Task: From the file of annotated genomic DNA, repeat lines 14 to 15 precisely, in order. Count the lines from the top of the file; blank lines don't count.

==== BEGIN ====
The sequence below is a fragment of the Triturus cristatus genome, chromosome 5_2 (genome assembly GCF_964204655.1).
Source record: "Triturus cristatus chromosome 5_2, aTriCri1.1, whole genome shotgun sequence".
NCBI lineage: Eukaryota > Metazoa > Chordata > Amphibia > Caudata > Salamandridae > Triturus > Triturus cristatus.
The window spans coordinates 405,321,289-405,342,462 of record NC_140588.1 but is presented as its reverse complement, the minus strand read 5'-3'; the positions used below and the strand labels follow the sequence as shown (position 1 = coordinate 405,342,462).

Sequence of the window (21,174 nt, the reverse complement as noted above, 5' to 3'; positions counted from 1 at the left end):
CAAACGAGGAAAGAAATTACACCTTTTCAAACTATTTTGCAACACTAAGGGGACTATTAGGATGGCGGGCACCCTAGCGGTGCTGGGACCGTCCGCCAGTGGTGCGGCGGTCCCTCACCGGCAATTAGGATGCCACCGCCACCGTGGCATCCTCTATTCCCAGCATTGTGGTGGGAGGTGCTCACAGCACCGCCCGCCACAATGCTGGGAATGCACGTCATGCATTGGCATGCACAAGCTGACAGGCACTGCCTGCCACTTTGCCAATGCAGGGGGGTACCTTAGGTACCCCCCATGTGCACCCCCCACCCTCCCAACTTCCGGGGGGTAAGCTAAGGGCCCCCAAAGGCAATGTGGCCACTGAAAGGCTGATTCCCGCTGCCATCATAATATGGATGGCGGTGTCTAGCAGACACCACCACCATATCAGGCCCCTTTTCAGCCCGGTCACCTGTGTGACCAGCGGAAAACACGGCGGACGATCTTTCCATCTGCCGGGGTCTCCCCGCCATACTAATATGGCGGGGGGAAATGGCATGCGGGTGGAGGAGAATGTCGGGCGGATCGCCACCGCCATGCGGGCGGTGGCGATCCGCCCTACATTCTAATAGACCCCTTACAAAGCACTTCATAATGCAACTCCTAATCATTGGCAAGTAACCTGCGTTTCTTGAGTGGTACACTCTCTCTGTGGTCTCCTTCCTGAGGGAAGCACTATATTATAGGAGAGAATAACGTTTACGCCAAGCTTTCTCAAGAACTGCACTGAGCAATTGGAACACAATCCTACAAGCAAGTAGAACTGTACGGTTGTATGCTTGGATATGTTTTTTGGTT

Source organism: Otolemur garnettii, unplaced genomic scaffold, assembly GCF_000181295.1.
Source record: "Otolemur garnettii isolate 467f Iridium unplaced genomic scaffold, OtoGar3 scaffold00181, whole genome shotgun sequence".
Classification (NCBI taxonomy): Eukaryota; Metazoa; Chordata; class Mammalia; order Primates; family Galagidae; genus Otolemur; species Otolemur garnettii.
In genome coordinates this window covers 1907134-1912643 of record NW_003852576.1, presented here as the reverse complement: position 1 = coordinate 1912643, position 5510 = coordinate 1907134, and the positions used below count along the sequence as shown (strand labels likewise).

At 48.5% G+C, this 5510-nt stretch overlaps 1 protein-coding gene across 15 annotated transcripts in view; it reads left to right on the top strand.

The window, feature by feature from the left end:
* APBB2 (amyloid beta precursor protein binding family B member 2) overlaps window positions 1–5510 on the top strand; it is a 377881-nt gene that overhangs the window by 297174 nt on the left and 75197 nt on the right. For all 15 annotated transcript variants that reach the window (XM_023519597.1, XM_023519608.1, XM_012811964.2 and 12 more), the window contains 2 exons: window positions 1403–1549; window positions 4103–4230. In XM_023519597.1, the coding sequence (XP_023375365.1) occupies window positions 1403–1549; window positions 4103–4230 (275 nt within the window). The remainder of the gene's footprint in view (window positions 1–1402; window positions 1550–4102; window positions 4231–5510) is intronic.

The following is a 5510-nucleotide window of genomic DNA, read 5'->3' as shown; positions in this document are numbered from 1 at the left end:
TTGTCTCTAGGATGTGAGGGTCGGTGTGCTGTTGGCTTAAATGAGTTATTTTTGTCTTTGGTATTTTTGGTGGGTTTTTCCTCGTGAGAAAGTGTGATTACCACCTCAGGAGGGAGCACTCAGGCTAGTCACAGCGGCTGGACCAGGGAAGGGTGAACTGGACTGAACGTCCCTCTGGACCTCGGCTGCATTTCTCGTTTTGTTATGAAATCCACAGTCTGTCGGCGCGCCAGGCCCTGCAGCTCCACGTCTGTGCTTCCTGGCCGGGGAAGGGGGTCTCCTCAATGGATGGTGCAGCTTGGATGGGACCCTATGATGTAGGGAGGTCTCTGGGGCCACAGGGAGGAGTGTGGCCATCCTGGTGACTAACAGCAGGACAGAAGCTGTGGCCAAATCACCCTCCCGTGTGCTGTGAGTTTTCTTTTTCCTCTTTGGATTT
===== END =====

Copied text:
The following is a 5510-nucleotide window of genomic DNA, read 5'->3' as shown; positions in this document are numbered from 1 at the left end:
TTGTCTCTAGGATGTGAGGGTCGGTGTGCTGTTGGCTTAAATGAGTTATTTTTGTCTTTGGTATTTTTGGTGGGTTTTTCCTCGTGAGAAAGTGTGATTACCACCTCAGGAGGGAGCACTCAGGCTAGTCACAGCGGCTGGACCAGGGAAGGGTGAACTGGACTGAACGTCCCTCTGGACCTCGGCTGCATTTCTCGTTTTGTTATGAAATCCACAGTCTGTCGGCGCGCCAGGCCCTGCAGCTCCACGTCTGTGCTTCCTGGCCGGGGAAGGGGGTCTCCTCAATGGATGGTGCAGCTTGGATGGGACCCTATGATGTAGGGAGGTCTCTGGGGCCACAGGGAGGAGTGTGGCCATCCTGGTGACTAACAGCAGGACAGAAGCTGTGGCCAAATCACCCTCCCGTGTGCTGTGAGTTTTCTTTTTCCTCTTTGGATTT